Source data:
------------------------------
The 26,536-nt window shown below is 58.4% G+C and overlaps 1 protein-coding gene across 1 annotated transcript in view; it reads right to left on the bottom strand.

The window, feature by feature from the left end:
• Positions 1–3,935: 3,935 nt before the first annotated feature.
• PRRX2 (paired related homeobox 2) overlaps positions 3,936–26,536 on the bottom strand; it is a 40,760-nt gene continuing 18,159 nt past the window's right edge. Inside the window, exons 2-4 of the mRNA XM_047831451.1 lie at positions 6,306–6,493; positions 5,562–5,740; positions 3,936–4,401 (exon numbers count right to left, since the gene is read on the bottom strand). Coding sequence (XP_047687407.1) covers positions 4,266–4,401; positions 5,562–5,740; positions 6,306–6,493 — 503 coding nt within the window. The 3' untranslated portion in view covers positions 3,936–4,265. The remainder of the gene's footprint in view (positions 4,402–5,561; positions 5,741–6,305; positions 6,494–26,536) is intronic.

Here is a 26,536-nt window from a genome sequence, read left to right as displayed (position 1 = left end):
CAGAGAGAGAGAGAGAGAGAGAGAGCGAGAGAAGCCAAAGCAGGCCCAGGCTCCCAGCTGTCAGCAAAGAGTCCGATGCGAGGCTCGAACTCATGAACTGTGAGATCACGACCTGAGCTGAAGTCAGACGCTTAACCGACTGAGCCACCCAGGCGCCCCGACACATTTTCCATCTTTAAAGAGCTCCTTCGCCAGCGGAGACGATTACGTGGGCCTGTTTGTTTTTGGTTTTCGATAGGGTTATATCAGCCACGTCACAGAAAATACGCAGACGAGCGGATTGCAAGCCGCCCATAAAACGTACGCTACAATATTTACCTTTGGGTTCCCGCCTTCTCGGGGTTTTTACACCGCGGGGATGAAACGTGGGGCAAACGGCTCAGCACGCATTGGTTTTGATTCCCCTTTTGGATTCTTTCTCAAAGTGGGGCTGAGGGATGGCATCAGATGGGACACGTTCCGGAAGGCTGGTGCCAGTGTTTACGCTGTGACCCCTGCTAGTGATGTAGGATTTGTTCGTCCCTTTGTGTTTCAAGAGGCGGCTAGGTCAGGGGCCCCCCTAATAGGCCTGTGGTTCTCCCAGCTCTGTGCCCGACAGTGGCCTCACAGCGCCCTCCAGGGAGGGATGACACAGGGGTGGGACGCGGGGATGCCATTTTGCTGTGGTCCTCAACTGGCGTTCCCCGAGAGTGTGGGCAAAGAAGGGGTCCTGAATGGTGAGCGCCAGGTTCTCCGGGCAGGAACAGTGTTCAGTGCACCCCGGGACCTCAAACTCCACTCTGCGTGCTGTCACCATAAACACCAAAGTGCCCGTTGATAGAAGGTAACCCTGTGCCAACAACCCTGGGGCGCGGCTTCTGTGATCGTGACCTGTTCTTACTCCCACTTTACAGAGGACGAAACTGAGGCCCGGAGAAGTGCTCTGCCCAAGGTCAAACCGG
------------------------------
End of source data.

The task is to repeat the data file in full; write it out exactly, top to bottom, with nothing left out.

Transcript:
The 26,536-nt window shown below is 58.4% G+C and overlaps 1 protein-coding gene across 1 annotated transcript in view; it reads right to left on the bottom strand.

The window, feature by feature from the left end:
• Positions 1–3,935: 3,935 nt before the first annotated feature.
• PRRX2 (paired related homeobox 2) overlaps positions 3,936–26,536 on the bottom strand; it is a 40,760-nt gene continuing 18,159 nt past the window's right edge. Inside the window, exons 2-4 of the mRNA XM_047831451.1 lie at positions 6,306–6,493; positions 5,562–5,740; positions 3,936–4,401 (exon numbers count right to left, since the gene is read on the bottom strand). Coding sequence (XP_047687407.1) covers positions 4,266–4,401; positions 5,562–5,740; positions 6,306–6,493 — 503 coding nt within the window. The 3' untranslated portion in view covers positions 3,936–4,265. The remainder of the gene's footprint in view (positions 4,402–5,561; positions 5,741–6,305; positions 6,494–26,536) is intronic.

Here is a 26,536-nt window from a genome sequence, read left to right as displayed (position 1 = left end):
CAGAGAGAGAGAGAGAGAGAGAGAGCGAGAGAAGCCAAAGCAGGCCCAGGCTCCCAGCTGTCAGCAAAGAGTCCGATGCGAGGCTCGAACTCATGAACTGTGAGATCACGACCTGAGCTGAAGTCAGACGCTTAACCGACTGAGCCACCCAGGCGCCCCGACACATTTTCCATCTTTAAAGAGCTCCTTCGCCAGCGGAGACGATTACGTGGGCCTGTTTGTTTTTGGTTTTCGATAGGGTTATATCAGCCACGTCACAGAAAATACGCAGACGAGCGGATTGCAAGCCGCCCATAAAACGTACGCTACAATATTTACCTTTGGGTTCCCGCCTTCTCGGGGTTTTTACACCGCGGGGATGAAACGTGGGGCAAACGGCTCAGCACGCATTGGTTTTGATTCCCCTTTTGGATTCTTTCTCAAAGTGGGGCTGAGGGATGGCATCAGATGGGACACGTTCCGGAAGGCTGGTGCCAGTGTTTACGCTGTGACCCCTGCTAGTGATGTAGGATTTGTTCGTCCCTTTGTGTTTCAAGAGGCGGCTAGGTCAGGGGCCCCCCTAATAGGCCTGTGGTTCTCCCAGCTCTGTGCCCGACAGTGGCCTCACAGCGCCCTCCAGGGAGGGATGACACAGGGGTGGGACGCGGGGATGCCATTTTGCTGTGGTCCTCAACTGGCGTTCCCCGAGAGTGTGGGCAAAGAAGGGGTCCTGAATGGTGAGCGCCAGGTTCTCCGGGCAGGAACAGTGTTCAGTGCACCCCGGGACCTCAAACTCCACTCTGCGTGCTGTCACCATAAACACCAAAGTGCCCGTTGATAGAAGGTAACCCTGTGCCAACAACCCTGGGGCGCGGCTTCTGTGATCGTGACCTGTTCTTACTCCCACTTTACAGAGGACGAAACTGAGGCCCGGAGAAGTGCTCTGCCCAAGGTCAAACCGG